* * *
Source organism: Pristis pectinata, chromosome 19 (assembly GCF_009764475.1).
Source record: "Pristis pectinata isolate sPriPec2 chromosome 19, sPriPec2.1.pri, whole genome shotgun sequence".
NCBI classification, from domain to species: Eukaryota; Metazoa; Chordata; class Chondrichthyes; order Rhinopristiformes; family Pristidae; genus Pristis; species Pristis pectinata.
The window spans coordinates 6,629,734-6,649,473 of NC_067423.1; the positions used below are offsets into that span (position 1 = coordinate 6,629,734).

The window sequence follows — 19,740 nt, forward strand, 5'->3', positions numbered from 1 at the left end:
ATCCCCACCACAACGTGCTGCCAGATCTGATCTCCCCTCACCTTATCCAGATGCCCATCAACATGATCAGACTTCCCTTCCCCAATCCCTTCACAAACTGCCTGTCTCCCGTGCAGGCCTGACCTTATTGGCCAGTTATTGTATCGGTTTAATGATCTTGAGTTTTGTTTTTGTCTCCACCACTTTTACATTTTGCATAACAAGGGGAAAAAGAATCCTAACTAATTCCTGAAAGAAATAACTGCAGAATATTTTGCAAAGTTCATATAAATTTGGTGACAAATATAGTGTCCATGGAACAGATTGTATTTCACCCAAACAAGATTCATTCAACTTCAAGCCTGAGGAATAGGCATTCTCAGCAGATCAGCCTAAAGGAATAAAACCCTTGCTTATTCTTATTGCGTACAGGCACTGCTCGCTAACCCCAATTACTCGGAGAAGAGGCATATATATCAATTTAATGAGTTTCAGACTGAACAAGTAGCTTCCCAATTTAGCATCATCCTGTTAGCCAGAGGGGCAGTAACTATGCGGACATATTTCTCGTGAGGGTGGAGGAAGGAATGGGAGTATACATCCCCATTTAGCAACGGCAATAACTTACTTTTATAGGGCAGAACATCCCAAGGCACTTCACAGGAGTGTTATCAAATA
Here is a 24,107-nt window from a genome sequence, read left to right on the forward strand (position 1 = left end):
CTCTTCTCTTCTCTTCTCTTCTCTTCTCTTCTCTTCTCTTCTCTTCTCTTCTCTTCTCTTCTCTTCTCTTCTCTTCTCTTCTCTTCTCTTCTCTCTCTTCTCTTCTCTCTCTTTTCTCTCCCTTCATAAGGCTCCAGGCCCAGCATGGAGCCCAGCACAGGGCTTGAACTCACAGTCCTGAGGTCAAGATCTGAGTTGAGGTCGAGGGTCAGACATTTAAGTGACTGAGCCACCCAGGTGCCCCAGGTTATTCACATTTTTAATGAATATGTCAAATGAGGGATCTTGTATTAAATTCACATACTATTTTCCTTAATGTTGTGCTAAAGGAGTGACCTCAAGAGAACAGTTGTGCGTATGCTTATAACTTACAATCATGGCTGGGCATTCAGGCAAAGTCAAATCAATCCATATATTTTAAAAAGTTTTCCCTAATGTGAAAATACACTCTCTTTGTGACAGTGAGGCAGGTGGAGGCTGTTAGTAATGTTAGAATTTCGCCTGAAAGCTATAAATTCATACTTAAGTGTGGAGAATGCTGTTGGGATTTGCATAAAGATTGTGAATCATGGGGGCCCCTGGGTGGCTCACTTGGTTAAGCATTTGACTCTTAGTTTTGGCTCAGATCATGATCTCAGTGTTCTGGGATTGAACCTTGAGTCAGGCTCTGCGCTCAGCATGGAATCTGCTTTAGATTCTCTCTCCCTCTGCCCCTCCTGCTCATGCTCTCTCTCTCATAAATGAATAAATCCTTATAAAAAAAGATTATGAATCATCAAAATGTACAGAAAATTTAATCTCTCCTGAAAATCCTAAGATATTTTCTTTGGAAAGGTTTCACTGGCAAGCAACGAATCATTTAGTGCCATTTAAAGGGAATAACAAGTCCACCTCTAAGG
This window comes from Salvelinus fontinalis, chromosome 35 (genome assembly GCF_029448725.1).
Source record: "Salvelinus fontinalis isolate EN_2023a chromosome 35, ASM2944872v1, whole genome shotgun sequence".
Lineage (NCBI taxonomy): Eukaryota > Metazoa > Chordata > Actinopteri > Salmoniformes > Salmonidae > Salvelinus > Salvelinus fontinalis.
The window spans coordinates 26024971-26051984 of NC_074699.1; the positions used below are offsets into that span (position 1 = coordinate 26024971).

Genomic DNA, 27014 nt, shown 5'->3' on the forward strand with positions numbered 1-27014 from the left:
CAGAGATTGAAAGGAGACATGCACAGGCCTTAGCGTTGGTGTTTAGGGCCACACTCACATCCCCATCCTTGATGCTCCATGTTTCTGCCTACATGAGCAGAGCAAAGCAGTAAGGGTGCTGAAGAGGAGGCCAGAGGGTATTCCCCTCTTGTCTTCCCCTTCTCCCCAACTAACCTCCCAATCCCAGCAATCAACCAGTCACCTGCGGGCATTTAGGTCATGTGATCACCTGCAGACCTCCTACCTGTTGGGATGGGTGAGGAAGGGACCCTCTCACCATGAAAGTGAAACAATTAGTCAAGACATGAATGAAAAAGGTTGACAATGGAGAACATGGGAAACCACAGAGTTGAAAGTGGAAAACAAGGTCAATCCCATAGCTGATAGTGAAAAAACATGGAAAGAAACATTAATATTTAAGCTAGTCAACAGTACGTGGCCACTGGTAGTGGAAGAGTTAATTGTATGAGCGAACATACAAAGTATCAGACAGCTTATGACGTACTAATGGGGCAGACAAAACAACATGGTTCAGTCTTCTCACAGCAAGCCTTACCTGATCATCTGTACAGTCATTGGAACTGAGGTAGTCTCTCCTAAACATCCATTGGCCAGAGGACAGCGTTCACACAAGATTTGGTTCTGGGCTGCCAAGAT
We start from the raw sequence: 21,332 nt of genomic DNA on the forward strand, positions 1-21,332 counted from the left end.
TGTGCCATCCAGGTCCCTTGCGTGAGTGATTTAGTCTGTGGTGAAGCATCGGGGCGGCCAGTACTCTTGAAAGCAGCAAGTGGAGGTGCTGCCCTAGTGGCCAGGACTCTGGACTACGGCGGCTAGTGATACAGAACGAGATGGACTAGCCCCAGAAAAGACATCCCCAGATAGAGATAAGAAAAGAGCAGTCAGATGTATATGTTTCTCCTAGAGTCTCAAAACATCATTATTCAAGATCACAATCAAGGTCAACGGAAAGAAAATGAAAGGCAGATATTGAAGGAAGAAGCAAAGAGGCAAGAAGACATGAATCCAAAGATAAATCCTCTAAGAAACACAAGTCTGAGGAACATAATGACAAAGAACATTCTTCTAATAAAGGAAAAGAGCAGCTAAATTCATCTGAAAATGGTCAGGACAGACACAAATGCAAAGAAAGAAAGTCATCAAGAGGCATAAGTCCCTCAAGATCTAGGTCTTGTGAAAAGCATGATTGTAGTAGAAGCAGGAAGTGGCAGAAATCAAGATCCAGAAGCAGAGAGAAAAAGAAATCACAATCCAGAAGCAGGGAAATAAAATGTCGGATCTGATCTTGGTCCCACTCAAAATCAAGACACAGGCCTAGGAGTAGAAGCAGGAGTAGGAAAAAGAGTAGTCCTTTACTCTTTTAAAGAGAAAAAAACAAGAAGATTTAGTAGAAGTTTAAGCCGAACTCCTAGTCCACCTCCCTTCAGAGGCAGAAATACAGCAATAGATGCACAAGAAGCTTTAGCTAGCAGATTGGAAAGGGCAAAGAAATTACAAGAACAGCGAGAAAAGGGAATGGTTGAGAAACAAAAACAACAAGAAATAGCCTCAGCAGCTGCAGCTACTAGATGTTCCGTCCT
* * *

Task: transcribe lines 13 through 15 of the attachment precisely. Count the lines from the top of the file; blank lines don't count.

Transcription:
Genomic DNA, 27014 nt, shown 5'->3' on the forward strand with positions numbered 1-27014 from the left:
CAGAGATTGAAAGGAGACATGCACAGGCCTTAGCGTTGGTGTTTAGGGCCACACTCACATCCCCATCCTTGATGCTCCATGTTTCTGCCTACATGAGCAGAGCAAAGCAGTAAGGGTGCTGAAGAGGAGGCCAGAGGGTATTCCCCTCTTGTCTTCCCCTTCTCCCCAACTAACCTCCCAATCCCAGCAATCAACCAGTCACCTGCGGGCATTTAGGTCATGTGATCACCTGCAGACCTCCTACCTGTTGGGATGGGTGAGGAAGGGACCCTCTCACCATGAAAGTGAAACAATTAGTCAAGACATGAATGAAAAAGGTTGACAATGGAGAACATGGGAAACCACAGAGTTGAAAGTGGAAAACAAGGTCAATCCCATAGCTGATAGTGAAAAAACATGGAAAGAAACATTAATATTTAAGCTAGTCAACAGTACGTGGCCACTGGTAGTGGAAGAGTTAATTGTATGAGCGAACATACAAAGTATCAGACAGCTTATGACGTACTAATGGGGCAGACAAAACAACATGGTTCAGTCTTCTCACAGCAAGCCTTACCTGATCATCTGTACAGTCATTGGAACTGAGGTAGTCTCTCCTAAACATCCATTGGCCAGAGGACAGCGTTCACACAAGATTTGGTTCTGGGCTGCCAAGAT
We start from the raw sequence: 21,332 nt of genomic DNA on the forward strand, positions 1-21,332 counted from the left end.